Economy of South Africa
South Africa has the largest economy on the continent, by quite some way, with Nigeria in a distant second place based on GDP. The country’s economy can be divided loosely into two sectors, namely a formal developed sector, based largely on agriculture, manufacturing and commodities mining, and a more informal sector, based mainly on informal trade and services. This has resulted in an uneven distribution of wealth and income. South Africa has membership of the two main continental bodies, namely the Southern African Development Community (SADC) and the African Union (AU).
On emerging from the apartheid system, South Africa’s economy was in disarray, and went into recession. However, a period of relative stability ensued, which resulted in several years of growth. This was halted by the global recession of the last two years. Because South Africa trades heavily with overseas partners, the economy did not entirely escape the effects of the international recession, and GDP contracted by 1.8% in 2009. The economic downturn experienced by the rest of the world led to a decrease in South African exports, which was accompanied by slower domestic demand. A growth rate of 2.4% is expected for 2010, fueled by increased international demand and the 2010 FIFA World Cup. Growth is expected to recover to 3.3% in 2011. Of course, lower exports in 2009 meant that commodities such as gold and platinum were traded in relatively lower volumes. A sudden change in climate also had a negative impact on farming. However, the construction sector showed good progress, based on infrastructure spending ahead of the 2010 FIFA World Cup.
The South African economy is based heavily on mining, and the country is one of the world’s biggest producers of gold, coal, and diamonds. There are also extensive resources of chromium, manganese, and platinum. The agricultural sector is old and well established, and could potentially secure self-sufficiency for the country in the foreseeable future. The main areas of farming include livestock, sugar cane, maize and wine. Fruit is also a significant export product.
Inflation is not a popular word in South Africa. The apartheid system (which made very little sense economically) led to a situation of double-digit inflation, which persisted for decades. It was only from 2004 to the onset of the global financial downturn that the inflation rate was under 5%. At the same time the economy enjoyed good growth. The South African government tries to maintain inflation within a target range of 3-6%, but has not been altogether successful in doing so. South African economic policy needs to strike a balance between growth and sustainability, while maintaing inflation in the targeted range.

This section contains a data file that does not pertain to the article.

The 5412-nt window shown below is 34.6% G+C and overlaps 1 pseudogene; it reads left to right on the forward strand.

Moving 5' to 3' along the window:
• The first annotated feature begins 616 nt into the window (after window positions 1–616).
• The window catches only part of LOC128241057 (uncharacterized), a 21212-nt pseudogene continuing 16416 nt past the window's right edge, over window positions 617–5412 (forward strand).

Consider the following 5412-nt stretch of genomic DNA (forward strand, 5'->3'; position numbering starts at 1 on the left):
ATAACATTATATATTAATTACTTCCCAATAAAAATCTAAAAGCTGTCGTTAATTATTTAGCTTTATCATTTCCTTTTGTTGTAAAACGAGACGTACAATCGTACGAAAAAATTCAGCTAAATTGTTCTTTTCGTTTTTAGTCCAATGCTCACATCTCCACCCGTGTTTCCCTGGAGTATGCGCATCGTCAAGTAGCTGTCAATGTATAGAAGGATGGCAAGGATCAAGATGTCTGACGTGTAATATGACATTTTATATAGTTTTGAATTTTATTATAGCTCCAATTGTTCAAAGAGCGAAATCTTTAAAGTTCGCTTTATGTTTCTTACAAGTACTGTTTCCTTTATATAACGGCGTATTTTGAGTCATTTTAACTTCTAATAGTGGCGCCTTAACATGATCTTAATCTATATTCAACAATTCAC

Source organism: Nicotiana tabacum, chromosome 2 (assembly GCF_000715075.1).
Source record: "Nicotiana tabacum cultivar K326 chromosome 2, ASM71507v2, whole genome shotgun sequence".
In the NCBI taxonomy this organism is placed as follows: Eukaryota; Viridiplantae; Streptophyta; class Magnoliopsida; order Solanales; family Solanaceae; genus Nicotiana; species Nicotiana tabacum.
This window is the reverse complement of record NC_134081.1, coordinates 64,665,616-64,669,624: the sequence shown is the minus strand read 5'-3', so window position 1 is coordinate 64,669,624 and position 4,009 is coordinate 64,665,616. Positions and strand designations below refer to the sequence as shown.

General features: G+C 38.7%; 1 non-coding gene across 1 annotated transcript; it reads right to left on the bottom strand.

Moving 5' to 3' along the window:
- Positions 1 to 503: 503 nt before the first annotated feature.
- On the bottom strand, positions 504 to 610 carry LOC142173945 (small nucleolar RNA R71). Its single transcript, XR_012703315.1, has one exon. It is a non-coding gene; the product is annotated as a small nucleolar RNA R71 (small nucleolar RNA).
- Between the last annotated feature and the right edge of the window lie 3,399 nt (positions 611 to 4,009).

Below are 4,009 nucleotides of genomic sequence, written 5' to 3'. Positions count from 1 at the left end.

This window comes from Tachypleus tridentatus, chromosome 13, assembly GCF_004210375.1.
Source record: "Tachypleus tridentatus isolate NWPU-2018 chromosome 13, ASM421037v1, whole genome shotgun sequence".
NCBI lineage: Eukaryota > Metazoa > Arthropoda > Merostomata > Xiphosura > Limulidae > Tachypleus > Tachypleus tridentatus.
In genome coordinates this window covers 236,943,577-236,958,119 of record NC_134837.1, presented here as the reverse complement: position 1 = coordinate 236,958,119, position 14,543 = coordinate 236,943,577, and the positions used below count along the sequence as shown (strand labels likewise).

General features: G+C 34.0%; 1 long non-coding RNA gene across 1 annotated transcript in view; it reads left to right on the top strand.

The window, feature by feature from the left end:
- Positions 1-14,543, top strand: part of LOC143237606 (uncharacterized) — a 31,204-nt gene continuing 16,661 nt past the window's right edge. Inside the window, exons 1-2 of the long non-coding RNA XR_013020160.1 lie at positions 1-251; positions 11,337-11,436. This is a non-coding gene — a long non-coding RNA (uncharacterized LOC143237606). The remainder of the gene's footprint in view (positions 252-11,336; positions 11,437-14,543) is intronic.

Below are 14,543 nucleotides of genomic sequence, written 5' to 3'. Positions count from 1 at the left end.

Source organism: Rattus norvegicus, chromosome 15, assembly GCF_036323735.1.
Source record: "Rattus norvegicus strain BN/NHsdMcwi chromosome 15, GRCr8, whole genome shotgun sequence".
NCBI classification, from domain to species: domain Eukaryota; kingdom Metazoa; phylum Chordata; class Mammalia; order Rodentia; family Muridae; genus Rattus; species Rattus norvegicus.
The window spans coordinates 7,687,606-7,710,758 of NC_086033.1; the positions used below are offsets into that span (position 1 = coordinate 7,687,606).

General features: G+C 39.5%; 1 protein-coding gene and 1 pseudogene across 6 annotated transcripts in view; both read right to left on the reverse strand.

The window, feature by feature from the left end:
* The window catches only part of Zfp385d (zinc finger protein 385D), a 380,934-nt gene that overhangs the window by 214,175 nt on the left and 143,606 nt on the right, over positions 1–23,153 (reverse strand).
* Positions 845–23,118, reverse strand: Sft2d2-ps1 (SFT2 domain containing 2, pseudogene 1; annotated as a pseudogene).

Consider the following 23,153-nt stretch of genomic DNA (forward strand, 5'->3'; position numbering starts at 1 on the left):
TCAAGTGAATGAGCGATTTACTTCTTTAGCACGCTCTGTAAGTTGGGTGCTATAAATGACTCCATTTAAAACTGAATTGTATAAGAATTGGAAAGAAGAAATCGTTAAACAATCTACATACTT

Unemployment is said to be on the decrease, but is difficult to calculate accurately, due to the informal nature of some parts of the South African economy. It is therefore likely to be higher than official estimates, and has been pegged at anything from 20 to 40%. Then there is also the spectre of HIV, together with inadequate telecommunications and transport infrastructure. Many people in South Africa live in poverty, a legacy of the fundamentally flawed apartheid system.
Such are the problems that face South Africa today. However, a strong and wise macro-economic approach has led to a situation in which South Africa is the economic forerunner of the continent and serves as an example to other African states on how to counter the effects of the volatile global trading environment. While many people recognise that there are problems in South Africa, there is a firm belief that in time these problems can be solved. Although there are certainly structural challenges, mainly an inadequate transport and energy infrastructure, leading to increased production costs and limited growth potential, there is the hope that these issues can be alleviated in the near future. Public service delivery has also served to hamper growth and investment in the past, particularly in a time of economic recession. This has led to civil unrest in some parts of the country, mainly in the form of peaceful protests. It remains to be seen how government responds to this situation. The current President of South Africa, President Jacob Zuma, who was voted into office in April 2009, has the task of achieving a balance between maintaining policies that are amenable to business and investment and addressing poverty and unemployment at the same time.
Concerning the collection of revenue by the government, the number of registered taxpayers has increased in recent times. Even so, the recession of 2009 saw a decrease in official revenues, while the informal sector of the economy is very difficult to regulate for taxation purposes. Perhaps it is only through voter satisfaction with service delivery that the tax base will be fully utilised.
In conclusion, it needs to be said that the South Africa ecnomomy remains the economic powerhouse on the continent. With well established mining and agricultural sectors, as well as a significant manufacturing sector, South Africa is an obvious choice for investors and entrepreneurs considering moving into Africa.